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Life after war

When Capt. Aaron Krenz of Fargo returned to the Red River Valley after a deployment to Iraq, he found a different world from the home he left 15 months earlier.

Aaron Krenz and family

When Capt. Aaron Krenz of Fargo returned to the Red River Valley after a deployment to Iraq, he found a different world from the home he left 15 months earlier.

The 9-month-old daughter who couldn't talk or walk in September 2004 had grown into a toddling bundle of energy with a mind of her own.

His wife, Monica, having learned to live as a single mom for a year, had developed a system of running the household, and Krenz wondered where he fit into the equation.

Simply put, after the flag-waving and cheers that accompanied Krenz's return to the U.S. in November faded away, he faced a new set of challenges: adjusting back to civilian life.

For Krenz, 32, the transition from company commander of 152 field artillery men to husband and father of a 2-year-old hasn't been easy. It's been a day-by-day process for the veteran whose job was to train Iraqi police forces in southeast Baghdad.


"Certain sounds or smells will take me back mentally to Iraq," said Krenz, who still jumps when a door slams before realizing it's not a roadside bomb.

"My focus has been on trying to get back with my family, trying to integrate with my wife and my daughter, Ellie. I also want to help educate the public on things they may not know about."

That's one reason Krenz is working with Clay County to offer community training on how to ease veterans' re-entry into daily life.

A series of public forums sponsored by the Minnesota Army National Guard is addressing how neighbors can help newly returned soldiers. Veterans such as Krenz will speak about their experiences.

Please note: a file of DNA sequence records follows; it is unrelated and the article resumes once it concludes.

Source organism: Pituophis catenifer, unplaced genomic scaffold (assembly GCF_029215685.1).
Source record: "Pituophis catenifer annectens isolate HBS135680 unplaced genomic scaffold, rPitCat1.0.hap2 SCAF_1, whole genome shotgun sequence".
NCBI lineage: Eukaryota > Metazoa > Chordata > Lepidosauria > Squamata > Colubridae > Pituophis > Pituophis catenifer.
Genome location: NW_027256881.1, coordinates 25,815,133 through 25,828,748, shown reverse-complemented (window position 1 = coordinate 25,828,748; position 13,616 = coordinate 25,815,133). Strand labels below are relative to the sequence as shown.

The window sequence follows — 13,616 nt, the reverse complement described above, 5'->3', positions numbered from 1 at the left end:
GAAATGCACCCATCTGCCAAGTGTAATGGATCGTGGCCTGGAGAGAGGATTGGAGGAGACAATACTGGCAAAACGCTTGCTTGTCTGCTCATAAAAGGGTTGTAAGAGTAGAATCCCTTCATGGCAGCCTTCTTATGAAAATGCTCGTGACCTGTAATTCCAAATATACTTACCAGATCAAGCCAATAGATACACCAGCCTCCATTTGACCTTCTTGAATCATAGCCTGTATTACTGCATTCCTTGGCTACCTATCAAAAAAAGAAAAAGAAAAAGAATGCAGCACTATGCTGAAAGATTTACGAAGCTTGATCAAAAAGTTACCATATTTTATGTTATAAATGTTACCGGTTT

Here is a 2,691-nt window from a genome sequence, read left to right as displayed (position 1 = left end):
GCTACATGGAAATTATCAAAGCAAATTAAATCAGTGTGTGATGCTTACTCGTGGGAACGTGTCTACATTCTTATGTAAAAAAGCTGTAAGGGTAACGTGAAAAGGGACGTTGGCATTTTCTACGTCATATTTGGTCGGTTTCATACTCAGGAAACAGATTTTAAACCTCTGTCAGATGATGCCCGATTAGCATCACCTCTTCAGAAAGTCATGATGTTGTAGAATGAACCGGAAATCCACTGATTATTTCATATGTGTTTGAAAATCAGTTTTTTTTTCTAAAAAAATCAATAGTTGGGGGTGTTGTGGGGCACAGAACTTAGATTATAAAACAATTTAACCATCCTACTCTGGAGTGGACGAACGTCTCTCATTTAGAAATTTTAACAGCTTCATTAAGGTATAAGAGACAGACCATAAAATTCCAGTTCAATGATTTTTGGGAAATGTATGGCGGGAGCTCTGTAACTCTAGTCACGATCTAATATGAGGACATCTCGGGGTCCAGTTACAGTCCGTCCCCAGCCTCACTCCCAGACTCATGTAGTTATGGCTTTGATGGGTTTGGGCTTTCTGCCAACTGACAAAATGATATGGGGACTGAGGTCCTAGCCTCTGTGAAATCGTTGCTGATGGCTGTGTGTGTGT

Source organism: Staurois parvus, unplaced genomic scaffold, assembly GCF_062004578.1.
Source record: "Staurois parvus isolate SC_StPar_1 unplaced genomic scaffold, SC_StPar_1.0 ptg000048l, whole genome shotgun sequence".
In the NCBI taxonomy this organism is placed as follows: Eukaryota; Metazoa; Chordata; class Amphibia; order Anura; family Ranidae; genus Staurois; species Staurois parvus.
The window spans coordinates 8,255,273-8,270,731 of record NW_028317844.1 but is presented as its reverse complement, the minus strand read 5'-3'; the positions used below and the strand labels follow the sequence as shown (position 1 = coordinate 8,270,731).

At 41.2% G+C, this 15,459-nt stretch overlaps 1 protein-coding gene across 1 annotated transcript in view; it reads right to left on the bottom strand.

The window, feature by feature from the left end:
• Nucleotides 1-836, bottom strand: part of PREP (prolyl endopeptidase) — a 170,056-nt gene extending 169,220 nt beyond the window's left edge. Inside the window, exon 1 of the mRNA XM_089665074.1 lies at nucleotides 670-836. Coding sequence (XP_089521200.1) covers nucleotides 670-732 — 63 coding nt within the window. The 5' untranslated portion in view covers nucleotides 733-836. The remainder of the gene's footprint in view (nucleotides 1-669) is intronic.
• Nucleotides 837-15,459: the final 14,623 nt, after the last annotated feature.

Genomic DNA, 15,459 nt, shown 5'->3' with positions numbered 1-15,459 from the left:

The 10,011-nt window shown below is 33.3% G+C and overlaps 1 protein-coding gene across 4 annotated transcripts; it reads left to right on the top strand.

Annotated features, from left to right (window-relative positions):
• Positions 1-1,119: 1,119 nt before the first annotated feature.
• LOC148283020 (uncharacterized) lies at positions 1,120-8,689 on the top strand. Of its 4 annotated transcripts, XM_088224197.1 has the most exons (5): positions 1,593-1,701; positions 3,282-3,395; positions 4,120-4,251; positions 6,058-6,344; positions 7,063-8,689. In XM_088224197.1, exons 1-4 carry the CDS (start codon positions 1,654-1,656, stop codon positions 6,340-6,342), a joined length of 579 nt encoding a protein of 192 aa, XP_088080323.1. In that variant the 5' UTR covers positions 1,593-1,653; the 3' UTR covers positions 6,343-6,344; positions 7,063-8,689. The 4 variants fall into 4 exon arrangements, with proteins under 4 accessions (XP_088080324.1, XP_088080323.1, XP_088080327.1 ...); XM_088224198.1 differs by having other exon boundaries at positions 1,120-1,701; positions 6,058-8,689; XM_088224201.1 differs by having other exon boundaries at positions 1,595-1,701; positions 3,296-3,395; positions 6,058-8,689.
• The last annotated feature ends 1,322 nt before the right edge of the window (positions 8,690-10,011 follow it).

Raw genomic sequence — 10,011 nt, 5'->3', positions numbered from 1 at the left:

Veterans hope the initiative will help the community to better understand issues such as what it's like for a combat veteran to return home, how combat stress affects a veteran's daily life and how employers, clergy, school personnel, law enforcement and other community members can assist in the re-entry process.

A presentation will take place at 1 p.m. today in the Crookston (Minn.) High School. The seminar is scheduled for May 23 in Moorhead.

Krenz and Clay County Veterans Service Officer Tom Figliuzzi told the Clay County Commission on Tuesday the community needs to prepare for what will likely be the largest influx of new combat veterans in the state's history.

In March, about 2,600 Minnesota National Guard members were part of a 4,000 multi-state brigade that left for a 12-month stint in Iraq.


The 1st Brigade Combat Team, 34th Infantry Division, has several members from the Fargo-Moorhead area.

Come spring 2007, those veterans will be grappling with the same re-entry issues that sometimes perplex Krenz.

He remembers his anxiety when his wife ran an errand leaving him alone with Ellie for the first time since his return.

"I was struck with fear. I didn't know what to do," Krenz said. "It was going from changing her diapers and carrying her around (as a 9-month-old) to now what do I do? What is the system of living here like? It was completely different than what I remembered."

Other soldiers struggle with different situations.

Krenz said some drive excessively fast, swerving through traffic as they were ordered to in Baghdad.

Many soldiers get depressed moving from high-tension situations to more mundane tasks, he said.

"You've got an 18-or 19-year-old kid up in the turret of a humvee making life or death decisions everyday, whether to pull the trigger or not to pull the trigger," Krenz said.


"Now they come back and they may be flipping burgers at McDonald's. To have that amount of control and power taken away and to make sure the hamburgers aren't burning - that's a difficult transition for some people.

Figliuzzi said National Guard members in particular need support because they find themselves immersed in civilian life outside the environment of a military base that many veterans return to.

While National Guard members' main role used to be disaster assistance at home, their duties have shifted to active military participation abroad, he said.

Commissioners were receptive to the idea and complimented the National Guard's efforts.

"Whether you support the war or not, it's important that soldiers have support," said Commissioner Mike McCarthy.

Readers can reach Forum reporter Melinda Rogers at (701) 241-5524

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